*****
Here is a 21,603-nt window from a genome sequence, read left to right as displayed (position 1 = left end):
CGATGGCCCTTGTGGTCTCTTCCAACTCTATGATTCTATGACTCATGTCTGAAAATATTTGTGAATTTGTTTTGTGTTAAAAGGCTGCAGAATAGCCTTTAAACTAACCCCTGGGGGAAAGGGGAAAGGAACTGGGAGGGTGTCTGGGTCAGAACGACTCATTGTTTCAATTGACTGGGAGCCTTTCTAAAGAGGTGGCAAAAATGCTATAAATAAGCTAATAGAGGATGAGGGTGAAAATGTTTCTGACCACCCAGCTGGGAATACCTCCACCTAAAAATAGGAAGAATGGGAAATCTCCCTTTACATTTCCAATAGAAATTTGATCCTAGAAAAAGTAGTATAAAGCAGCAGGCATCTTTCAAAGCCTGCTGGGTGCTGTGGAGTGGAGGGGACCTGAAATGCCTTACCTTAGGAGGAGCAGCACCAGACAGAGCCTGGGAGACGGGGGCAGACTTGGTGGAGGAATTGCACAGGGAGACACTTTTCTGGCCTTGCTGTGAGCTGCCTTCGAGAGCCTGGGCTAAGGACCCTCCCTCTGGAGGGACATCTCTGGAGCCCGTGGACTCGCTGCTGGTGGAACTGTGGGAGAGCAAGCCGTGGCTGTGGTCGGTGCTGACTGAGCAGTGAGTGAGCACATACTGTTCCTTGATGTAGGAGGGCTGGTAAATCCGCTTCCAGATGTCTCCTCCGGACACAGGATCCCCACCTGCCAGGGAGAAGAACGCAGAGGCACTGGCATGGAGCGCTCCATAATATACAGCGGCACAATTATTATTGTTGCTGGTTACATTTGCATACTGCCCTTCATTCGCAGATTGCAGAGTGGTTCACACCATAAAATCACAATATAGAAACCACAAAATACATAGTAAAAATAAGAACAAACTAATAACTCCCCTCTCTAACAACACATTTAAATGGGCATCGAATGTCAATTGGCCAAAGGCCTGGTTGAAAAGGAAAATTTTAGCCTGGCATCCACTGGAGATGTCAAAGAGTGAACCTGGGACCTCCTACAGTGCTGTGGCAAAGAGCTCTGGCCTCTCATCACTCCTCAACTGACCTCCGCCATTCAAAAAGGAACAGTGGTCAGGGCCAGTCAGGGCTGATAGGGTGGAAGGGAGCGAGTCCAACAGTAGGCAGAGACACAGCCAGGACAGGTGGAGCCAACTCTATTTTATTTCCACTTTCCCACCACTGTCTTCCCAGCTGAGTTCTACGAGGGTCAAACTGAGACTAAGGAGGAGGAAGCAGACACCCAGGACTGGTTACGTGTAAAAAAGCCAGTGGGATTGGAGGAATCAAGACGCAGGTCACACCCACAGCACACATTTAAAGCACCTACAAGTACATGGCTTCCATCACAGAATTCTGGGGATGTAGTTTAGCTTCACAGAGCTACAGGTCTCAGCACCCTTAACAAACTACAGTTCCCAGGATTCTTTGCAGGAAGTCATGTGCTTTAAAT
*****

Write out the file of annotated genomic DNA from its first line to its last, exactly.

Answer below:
Here is a 21,603-nt window from a genome sequence, read left to right as displayed (position 1 = left end):
CGATGGCCCTTGTGGTCTCTTCCAACTCTATGATTCTATGACTCATGTCTGAAAATATTTGTGAATTTGTTTTGTGTTAAAAGGCTGCAGAATAGCCTTTAAACTAACCCCTGGGGGAAAGGGGAAAGGAACTGGGAGGGTGTCTGGGTCAGAACGACTCATTGTTTCAATTGACTGGGAGCCTTTCTAAAGAGGTGGCAAAAATGCTATAAATAAGCTAATAGAGGATGAGGGTGAAAATGTTTCTGACCACCCAGCTGGGAATACCTCCACCTAAAAATAGGAAGAATGGGAAATCTCCCTTTACATTTCCAATAGAAATTTGATCCTAGAAAAAGTAGTATAAAGCAGCAGGCATCTTTCAAAGCCTGCTGGGTGCTGTGGAGTGGAGGGGACCTGAAATGCCTTACCTTAGGAGGAGCAGCACCAGACAGAGCCTGGGAGACGGGGGCAGACTTGGTGGAGGAATTGCACAGGGAGACACTTTTCTGGCCTTGCTGTGAGCTGCCTTCGAGAGCCTGGGCTAAGGACCCTCCCTCTGGAGGGACATCTCTGGAGCCCGTGGACTCGCTGCTGGTGGAACTGTGGGAGAGCAAGCCGTGGCTGTGGTCGGTGCTGACTGAGCAGTGAGTGAGCACATACTGTTCCTTGATGTAGGAGGGCTGGTAAATCCGCTTCCAGATGTCTCCTCCGGACACAGGATCCCCACCTGCCAGGGAGAAGAACGCAGAGGCACTGGCATGGAGCGCTCCATAATATACAGCGGCACAATTATTATTGTTGCTGGTTACATTTGCATACTGCCCTTCATTCGCAGATTGCAGAGTGGTTCACACCATAAAATCACAATATAGAAACCACAAAATACATAGTAAAAATAAGAACAAACTAATAACTCCCCTCTCTAACAACACATTTAAATGGGCATCGAATGTCAATTGGCCAAAGGCCTGGTTGAAAAGGAAAATTTTAGCCTGGCATCCACTGGAGATGTCAAAGAGTGAACCTGGGACCTCCTACAGTGCTGTGGCAAAGAGCTCTGGCCTCTCATCACTCCTCAACTGACCTCCGCCATTCAAAAAGGAACAGTGGTCAGGGCCAGTCAGGGCTGATAGGGTGGAAGGGAGCGAGTCCAACAGTAGGCAGAGACACAGCCAGGACAGGTGGAGCCAACTCTATTTTATTTCCACTTTCCCACCACTGTCTTCCCAGCTGAGTTCTACGAGGGTCAAACTGAGACTAAGGAGGAGGAAGCAGACACCCAGGACTGGTTACGTGTAAAAAAGCCAGTGGGATTGGAGGAATCAAGACGCAGGTCACACCCACAGCACACATTTAAAGCACCTACAAGTACATGGCTTCCATCACAGAATTCTGGGGATGTAGTTTAGCTTCACAGAGCTACAGGTCTCAGCACCCTTAACAAACTACAGTTCCCAGGATTCTTTGCAGGAAGTCATGTGCTTTAAAT